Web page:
I accept occasional pro bono cases from The Children's Law Center. Recently, The Children's Law Center began offering free classes on child abuse and substance abuse in the context of acting as a family court advisor. I took advantage of them because I would get credit with the state bar for my continuing legal education requirements. Naturally, they asked me to accept an appointment as a family court advisor and I agreed.
A family court advisor is a mental health professional or a family law attorney who investigates a family court case and makes an assessment and a recommendation to the judge regarding legal decision making (custody) and parenting time (visitation). The judge makes the actual determination.
The family court advisor will usually interview both parents, interview children that are old enough for an interview, interview anyone else with relevant information (particularly anyone who lives with either parent), visit each parent's home, and review relevant documents, such as court records, school records, day care records, and medical records. After the family court advisor has gathered all necessary information, he or she writes a report analyzing the information in light of the relevant statutes. At the end of the report, the family court advisor should make an assessment and a recommendation to the judge on legal decision making/custody and parenting time/visitation. Sometimes, the advisor avoids making any specific recommendations, which can be very frustrating to the parties, attorneys, and, I expect, the judge.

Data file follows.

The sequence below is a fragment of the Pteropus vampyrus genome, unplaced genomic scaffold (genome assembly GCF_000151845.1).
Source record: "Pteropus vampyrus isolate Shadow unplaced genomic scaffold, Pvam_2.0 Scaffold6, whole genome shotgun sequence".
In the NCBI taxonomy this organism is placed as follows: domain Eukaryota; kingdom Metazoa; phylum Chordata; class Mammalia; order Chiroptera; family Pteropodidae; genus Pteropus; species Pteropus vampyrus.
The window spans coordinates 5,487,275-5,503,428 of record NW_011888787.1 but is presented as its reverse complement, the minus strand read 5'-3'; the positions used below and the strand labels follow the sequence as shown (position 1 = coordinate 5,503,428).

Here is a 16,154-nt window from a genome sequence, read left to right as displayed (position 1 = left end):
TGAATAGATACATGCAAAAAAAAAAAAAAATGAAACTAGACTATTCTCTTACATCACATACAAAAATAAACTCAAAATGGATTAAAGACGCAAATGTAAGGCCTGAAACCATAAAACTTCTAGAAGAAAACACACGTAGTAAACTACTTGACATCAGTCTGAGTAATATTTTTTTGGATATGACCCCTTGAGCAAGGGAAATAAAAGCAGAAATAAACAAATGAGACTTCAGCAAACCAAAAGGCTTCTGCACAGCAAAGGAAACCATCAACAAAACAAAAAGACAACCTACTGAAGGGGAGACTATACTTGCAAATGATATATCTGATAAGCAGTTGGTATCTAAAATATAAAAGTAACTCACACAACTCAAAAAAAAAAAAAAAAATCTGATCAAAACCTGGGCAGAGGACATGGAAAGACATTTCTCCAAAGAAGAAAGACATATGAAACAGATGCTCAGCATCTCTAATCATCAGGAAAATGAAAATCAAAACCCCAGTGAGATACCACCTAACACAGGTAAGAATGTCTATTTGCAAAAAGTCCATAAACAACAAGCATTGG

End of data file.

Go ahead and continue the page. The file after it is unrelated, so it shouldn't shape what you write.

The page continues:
In my case, I spent about 40 hours gathering information and writing my report. I interviewed both parents and the child. I also visited both parents' homes and reviewed about 900 pages of documents. I made about 15 pages of hand-written notes and wrote a report 18 pages long, single-spaced. In my particular case, neither party had an attorney and, as I watched the trial, it became apparent that neither parent was going to present any detailed information on the most important factual issues because neither parent really knew how to go about presenting evidence. This is when I realized that I had for sure not wasted my time in writing such a detailed report. The only reason why a lot of relevant information got to the judge was because he had the foresight to appoint a family court advisor.
I enjoyed going to court today and answering the judge's questions, especially because the judge seemed to appreciate my efforts. I am also glad that the judge had me testify last. I had began to wonder if I had wasted my time, but after listening to the other evidence I decided that I had spent my time well. I look forward to reading the judge's decision and learning whether he adopted all or most of my recommendations, or whether he adopted my report as the court's findings.